I’m not sure if we’ll ever get to a point where femmes are accepted into the LGBTQ community fully until we first get to the point where femininity itself is accepted by the culture at large. Femininity is not synonymous with heterosexuality nor is femininity even synonymous with women. Being feminine is not something I chose to embody, it just so happens that my blend of nature and nurture lead me to feel more comfortable with this particular brand of gender expression. Maybe if we stopped telling little girls that wanting to be feminine is something done only for men’s enjoyment we wouldn’t have so many confused femmes feeling like they have to “give men a try” first because why the hell else would someone enjoy wearing a tight dress and heels if not to snag a husband? (Hint: Because looking hot for your own enjoyment is a real effing thing.)

This pride month I’m close to giving up on the whole thing. The new brand of queerness for women with Bushwick cropped undercuts and boyfriend jeans is supposed to be more inclusive, right? Even women who date men exclusively are roping themselves into our community somehow with a little armpit hair and a vague knowledge of riot grrl. I don’t want to be bitter but I can’t help but feel like I’m forced into a club that never wanted me to begin with. I’ve been out. I’ve stayed out. And all I can do is keep shouting from the rooftops; I’m here, I’m queer, and I’m femme!…so seriously, stop telling me I’m not.

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7 responses to “The Invisible Femme

  1. Last year, my feminine fiancee realized she was gay, and this feminine lesbian came out of the closet. So feminine lesbians aren’t dying out. Nor are feminine lesbians who are attracted to feminine lesbians. I like breaking the butch-femme stereotype, although it does seem to bother more aggressively

    On the other hand, for years as a teenager, I didn’t think I could be gay because I was feminine, I liked being feminine and I was attracted to feminine women. I didn’t look like the lesbians on the TV news. It was only when I saw a feminine lesbian couple on the street of Seattle that I understood that I could be (and am) gay.

    On the other hand, the gay women in network television and studio movies all seem to be feminine, I assume to appeal to straight audiences.

    • Thanks for the thoughtful response. πŸ™‚ It’s definitely a different coming out process for feminine lesbians vs butch lesbians who have no way of “blending in.” It’s strange how all the real-life lesbians in the media seem to be on the more masculine end of things but the straight women who play lesbians in movies or TV are super femme. Like in OITNB, you’re telling me there were no long haired pretty queer women out there to fill the roles of Piper and Alex? All the more reason for us to push to be seen so that other young women don’t have to be so painfully conflicted about being authentic to their awesome lesbian selves.

      • Casting straight women in lesbian roles drives me bonkers. My fiancee laughs at me and says, “That’s why it’s called acting.” But I swear, if my (or more likely, my fiancee’s) life ever gets made into a movie, I am going to insist that the two of us be played by lesbians. (I would settle for Jessica Chastain, although she’s too skinny.)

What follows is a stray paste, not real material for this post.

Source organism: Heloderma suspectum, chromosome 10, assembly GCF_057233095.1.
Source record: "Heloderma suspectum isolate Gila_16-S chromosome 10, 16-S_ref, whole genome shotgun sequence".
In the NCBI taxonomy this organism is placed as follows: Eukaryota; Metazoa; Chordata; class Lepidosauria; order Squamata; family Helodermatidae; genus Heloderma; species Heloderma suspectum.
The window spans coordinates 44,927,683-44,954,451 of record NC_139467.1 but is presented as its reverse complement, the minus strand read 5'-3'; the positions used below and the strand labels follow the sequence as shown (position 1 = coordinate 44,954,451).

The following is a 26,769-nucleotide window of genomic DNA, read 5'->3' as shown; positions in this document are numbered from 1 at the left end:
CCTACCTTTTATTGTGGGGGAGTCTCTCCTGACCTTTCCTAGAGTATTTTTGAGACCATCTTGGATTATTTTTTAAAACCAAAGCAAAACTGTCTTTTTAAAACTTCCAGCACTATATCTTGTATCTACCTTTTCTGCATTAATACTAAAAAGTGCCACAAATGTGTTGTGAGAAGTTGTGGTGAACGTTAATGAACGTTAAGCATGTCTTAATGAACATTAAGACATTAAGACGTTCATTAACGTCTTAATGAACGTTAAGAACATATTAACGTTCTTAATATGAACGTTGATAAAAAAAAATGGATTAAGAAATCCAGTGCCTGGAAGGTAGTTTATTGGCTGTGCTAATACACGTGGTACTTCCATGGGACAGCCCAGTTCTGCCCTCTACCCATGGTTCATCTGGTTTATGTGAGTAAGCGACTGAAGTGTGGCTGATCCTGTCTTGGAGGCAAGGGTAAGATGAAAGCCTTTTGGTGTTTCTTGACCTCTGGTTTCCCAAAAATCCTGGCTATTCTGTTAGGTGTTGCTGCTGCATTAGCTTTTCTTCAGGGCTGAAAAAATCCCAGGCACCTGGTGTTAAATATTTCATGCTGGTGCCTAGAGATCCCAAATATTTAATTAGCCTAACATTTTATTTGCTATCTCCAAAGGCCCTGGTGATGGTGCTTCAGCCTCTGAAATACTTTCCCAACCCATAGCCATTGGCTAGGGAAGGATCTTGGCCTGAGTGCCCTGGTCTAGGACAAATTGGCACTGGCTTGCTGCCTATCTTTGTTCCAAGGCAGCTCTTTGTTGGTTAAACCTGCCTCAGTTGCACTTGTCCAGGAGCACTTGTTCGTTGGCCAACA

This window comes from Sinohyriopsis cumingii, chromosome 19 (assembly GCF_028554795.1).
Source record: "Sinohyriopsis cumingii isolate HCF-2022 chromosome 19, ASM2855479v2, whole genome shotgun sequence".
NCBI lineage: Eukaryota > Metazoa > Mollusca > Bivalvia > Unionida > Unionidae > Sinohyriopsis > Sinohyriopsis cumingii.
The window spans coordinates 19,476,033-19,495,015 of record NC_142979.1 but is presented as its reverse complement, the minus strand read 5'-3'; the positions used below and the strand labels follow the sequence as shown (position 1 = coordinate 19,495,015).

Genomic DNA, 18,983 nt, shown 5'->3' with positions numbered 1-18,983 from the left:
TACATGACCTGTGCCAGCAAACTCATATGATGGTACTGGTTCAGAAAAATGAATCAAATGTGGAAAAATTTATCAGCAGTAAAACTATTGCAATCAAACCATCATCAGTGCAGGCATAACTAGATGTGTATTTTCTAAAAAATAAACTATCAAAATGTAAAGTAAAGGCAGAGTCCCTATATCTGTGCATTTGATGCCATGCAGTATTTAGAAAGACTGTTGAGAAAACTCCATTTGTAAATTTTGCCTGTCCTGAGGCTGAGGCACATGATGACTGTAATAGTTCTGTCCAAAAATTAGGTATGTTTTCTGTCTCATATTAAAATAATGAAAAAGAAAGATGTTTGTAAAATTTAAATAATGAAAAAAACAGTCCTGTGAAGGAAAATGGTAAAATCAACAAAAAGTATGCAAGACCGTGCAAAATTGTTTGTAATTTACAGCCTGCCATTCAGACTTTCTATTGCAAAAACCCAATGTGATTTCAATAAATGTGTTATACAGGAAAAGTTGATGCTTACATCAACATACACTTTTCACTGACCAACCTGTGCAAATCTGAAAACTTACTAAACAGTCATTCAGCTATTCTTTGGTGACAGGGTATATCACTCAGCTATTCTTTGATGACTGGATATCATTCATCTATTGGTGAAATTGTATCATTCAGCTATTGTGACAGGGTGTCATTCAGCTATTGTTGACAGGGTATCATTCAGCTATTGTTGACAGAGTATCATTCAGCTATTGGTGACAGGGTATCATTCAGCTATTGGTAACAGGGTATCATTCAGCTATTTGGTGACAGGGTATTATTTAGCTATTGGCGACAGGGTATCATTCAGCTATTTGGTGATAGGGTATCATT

My fiancee jokes that before she realized that she is gay, she never saw a feminine lesbian (in New York City). The moment she realized she was gay, every woman she saw was a lesbian, unless the woman was with a man.

        A change in default assumption can have a profound effect on one’s interpretation of a population!

  2. I’m sorry, but I’m sure no one ever told me as a little girl that women/girls only dress femininely for men. I mean, hetero women love and enjoy women too, just not sexually or romantically, so, I don’t get why anyone would say that – do they really? Okay I guess some people must, but it sounds bizarre logic. When I was feminine on the lesbian and mixed lgbtqq scenes, I used to get told feminine fashions were just used to attract men sexually, n I never got that either. I mean, just wearing ruffles and bows and flowered patterns, and pretty stuff, nothing specifically more bedroomy such as a Basque and super short skirt, or a see through blouse and fishnets? Just girlie? Why wouldn’t I remind guys of their sister/daughter/niece/aunt/mother/grandmother/friend, dressed femininely, in non- risque romantic fashions – why did I have to remind them of a lover? I still don’t get that. It happened a lot though.

    • People definitely say that. Consider yourself lucky not to have had parents that made arbitrary rules about wearing makeup or skirt lengths. Think of all the school dress codes that shame girls for wearing shorts because “they must be doing it to distract boys.” It always goes back to the idea that it’s the woman or girl’s fault she is being sexualized by men. It’s definitely a ridiculous idea.

      • Never have heard that about dress codes and shorts. We were supposed to wear teeny short skirts as a gym uniform and the boys would comment sleazily about it, and it was very painful to me and my friends, but we we weren’t allowed to change to any other wear; however, if we had, it would definitely have been the school uniform skirt which was seen as indecent with shorts a decided improvement on us showing our knickers! I guess everyone has different experiences.